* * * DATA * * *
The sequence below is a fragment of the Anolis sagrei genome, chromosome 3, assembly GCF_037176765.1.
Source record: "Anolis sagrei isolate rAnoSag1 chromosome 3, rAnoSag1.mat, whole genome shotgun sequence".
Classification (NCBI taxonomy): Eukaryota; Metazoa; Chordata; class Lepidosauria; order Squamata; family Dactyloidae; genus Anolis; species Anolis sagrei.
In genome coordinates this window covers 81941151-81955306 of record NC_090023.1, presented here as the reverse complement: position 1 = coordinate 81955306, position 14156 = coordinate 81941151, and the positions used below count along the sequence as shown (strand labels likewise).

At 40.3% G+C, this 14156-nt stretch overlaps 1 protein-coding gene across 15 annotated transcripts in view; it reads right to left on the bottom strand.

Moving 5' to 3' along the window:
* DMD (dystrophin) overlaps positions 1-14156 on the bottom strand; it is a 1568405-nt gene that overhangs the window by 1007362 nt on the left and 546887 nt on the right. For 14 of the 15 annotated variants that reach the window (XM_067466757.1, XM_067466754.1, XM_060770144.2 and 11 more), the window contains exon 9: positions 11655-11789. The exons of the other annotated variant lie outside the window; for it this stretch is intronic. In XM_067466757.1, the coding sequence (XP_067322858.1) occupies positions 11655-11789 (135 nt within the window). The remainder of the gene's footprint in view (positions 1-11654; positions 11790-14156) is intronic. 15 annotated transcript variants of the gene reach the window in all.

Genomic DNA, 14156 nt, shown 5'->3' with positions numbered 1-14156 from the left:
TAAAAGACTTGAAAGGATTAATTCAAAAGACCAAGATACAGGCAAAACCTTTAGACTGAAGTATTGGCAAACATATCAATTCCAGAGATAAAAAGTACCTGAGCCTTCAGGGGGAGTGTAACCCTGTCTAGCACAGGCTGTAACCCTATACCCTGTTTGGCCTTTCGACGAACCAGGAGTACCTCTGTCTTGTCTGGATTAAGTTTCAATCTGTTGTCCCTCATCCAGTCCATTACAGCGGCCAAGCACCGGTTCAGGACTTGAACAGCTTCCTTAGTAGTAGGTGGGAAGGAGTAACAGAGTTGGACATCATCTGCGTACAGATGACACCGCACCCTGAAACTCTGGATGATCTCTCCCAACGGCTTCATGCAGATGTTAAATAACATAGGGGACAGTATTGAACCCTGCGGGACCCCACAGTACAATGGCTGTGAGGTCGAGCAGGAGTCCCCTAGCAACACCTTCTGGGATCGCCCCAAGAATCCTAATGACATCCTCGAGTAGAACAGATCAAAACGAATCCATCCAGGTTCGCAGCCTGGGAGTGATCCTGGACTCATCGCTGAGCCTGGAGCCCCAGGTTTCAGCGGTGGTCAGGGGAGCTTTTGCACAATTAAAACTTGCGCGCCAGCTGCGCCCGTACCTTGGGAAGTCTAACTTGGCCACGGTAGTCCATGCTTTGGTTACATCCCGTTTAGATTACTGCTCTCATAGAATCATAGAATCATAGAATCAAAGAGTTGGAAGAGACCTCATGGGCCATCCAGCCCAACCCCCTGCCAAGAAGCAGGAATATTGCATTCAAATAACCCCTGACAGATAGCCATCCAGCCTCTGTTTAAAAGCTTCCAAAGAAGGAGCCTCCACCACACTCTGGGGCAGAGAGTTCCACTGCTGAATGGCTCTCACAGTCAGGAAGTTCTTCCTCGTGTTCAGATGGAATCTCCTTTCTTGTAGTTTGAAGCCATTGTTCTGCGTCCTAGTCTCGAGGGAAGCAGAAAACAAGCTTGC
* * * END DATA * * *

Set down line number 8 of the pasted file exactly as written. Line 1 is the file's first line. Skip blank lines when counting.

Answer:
Genomic DNA, 14156 nt, shown 5'->3' with positions numbered 1-14156 from the left: